- St Augustine Melody Choir was formed in 1989 with a purpose of bridging gap of choir in second mass
- They cherish the values and role model of St Augustine who is one of the greatest saints of the church
- They love charity works in assisting the poor
- Last year, the choir also donated items to an Orphanage center in Koboko where the children were in need of items and hope to be restored in them
Arua. The inmates at Arua government prisons serving various sentences have said the visitation, counselling and donations of items by members of St Augustine Melody Choir of Christ the King Parish have offered them faith and hope to live better lives.
In their testimonies during the Charity Drive by Melody Choir members, most of the inmates said they were living forgotten lives and had no heart of forgiveness. One of the female inmates who preferred not to be named to protect her identity, said: “I have stayed in this place for three years and it is rare that relatives come to see me. Even when they come, we do not have time to interact like you (melody members) have done today. This is a great hope that there are people who think of me and others in the prisons.”
During the Charity Drive, Ms Donnah Aseru, a member of the Choir, spent about thirty minutes counseling the inmates. Aseru offered hope, faith and new life for the inmates as she said prisons is a place for correction but not the end of the world.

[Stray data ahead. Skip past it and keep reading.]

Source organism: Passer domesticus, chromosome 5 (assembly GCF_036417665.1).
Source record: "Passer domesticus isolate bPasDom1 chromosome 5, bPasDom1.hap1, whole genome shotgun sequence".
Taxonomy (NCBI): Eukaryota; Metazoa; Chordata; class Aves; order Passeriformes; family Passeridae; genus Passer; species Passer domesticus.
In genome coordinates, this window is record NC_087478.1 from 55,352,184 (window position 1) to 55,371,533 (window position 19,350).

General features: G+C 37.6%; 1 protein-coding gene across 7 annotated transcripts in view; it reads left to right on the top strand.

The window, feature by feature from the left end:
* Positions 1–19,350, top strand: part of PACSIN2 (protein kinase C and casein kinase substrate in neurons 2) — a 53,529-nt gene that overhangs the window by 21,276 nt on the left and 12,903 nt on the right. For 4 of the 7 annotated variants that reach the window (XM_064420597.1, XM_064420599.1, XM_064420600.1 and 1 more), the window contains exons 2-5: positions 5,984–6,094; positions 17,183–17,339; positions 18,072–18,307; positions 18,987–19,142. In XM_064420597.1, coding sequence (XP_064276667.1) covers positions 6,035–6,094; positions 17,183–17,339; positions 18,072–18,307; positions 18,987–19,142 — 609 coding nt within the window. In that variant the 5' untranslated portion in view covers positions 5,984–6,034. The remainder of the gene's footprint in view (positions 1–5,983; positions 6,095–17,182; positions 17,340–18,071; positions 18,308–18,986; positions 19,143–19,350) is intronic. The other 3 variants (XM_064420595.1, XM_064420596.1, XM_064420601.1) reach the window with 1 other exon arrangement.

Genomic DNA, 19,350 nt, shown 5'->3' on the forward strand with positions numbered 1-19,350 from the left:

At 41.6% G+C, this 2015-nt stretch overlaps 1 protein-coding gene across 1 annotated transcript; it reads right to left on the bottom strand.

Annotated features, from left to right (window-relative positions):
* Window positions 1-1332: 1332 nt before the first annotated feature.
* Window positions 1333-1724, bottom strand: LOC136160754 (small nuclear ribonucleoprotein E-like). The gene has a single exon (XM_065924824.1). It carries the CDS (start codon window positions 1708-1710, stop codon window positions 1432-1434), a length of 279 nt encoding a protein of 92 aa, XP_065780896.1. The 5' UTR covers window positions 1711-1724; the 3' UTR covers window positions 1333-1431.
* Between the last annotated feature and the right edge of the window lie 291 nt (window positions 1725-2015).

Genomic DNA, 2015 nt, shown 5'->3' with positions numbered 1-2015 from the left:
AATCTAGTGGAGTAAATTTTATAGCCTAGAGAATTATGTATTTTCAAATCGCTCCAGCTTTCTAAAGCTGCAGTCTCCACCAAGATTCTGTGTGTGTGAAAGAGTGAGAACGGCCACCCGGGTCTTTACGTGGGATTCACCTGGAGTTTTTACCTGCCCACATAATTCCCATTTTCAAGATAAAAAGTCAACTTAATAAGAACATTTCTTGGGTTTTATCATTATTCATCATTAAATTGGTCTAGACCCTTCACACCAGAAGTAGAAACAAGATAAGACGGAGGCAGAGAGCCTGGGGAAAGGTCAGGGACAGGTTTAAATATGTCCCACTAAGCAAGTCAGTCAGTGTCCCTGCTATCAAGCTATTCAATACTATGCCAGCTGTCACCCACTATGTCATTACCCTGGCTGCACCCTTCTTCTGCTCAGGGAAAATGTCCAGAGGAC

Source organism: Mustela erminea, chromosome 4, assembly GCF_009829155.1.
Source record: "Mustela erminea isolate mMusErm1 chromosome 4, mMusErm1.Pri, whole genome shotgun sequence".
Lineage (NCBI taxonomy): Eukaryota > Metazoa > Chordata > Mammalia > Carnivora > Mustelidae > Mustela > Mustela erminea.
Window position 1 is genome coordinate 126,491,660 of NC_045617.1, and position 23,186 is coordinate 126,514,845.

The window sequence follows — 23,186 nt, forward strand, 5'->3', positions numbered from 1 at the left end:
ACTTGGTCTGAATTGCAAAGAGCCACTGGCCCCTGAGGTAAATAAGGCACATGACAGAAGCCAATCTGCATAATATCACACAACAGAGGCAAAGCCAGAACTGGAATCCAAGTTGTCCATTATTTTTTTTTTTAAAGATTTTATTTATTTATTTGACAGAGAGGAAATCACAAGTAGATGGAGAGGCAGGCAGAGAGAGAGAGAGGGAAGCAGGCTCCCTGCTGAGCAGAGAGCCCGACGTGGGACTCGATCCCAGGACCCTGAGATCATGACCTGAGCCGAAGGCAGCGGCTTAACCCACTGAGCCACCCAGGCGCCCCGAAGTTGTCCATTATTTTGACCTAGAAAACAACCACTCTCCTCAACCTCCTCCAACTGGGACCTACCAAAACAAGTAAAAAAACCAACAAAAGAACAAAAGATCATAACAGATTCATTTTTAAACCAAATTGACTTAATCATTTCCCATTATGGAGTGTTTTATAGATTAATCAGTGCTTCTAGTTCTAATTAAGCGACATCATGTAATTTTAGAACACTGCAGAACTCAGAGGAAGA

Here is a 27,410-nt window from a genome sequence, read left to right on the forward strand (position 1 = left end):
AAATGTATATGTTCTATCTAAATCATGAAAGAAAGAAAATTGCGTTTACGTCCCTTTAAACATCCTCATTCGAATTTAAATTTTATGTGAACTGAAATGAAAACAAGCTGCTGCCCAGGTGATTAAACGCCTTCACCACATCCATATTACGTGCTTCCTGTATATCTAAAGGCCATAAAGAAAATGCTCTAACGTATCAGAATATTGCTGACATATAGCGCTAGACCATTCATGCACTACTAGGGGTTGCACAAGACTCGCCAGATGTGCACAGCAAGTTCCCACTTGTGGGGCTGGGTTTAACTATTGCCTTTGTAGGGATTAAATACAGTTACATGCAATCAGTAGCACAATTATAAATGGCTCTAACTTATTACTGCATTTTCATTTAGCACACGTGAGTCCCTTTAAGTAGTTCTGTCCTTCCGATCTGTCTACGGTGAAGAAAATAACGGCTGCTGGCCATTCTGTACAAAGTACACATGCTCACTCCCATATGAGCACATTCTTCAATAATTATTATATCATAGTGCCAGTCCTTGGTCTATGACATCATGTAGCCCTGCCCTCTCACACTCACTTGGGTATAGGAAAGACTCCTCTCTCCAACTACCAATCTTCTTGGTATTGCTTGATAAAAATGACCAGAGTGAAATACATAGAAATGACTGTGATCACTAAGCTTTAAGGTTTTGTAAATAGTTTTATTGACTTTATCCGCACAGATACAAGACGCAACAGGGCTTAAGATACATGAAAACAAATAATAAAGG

The Choir members donated a bag of clothes, food items, boxes of soap, over 10 kilograms of sugar among others. The male inmates were also counselled with calls to transform their lives after prisons. The inmates had worship songs and prayers in order to seek God’s intervention to nourish their faith.
Another inmate, said: “When I was imprisoned here, I came with a heavy heart of not forgiving those who instituted a case against me. But now with this counselling you provided, I can find a place of forgiveness because it will relieve me of the worries that I had. I can now live a healthy life even in prison until I serve my sentence. This gesture should continue because many inmates here need that attachment of being together and cared for.”
The Chairperson of the Choir, Mr Kizito Candia, said: “We believe strongly to transform the lives of the needy. We had counselling for the inmates and there should be better life for them after their release. We value the lives of the needy and the poor because this is part of our evangelization process because Jesus supported the sick, the needy.”
The members also engaged in consoling the inmates who should learn to forgive and continue with life after prisons. The inmates said the support has offered for them hope that they are being cared for not only relatives but Good Samaritans.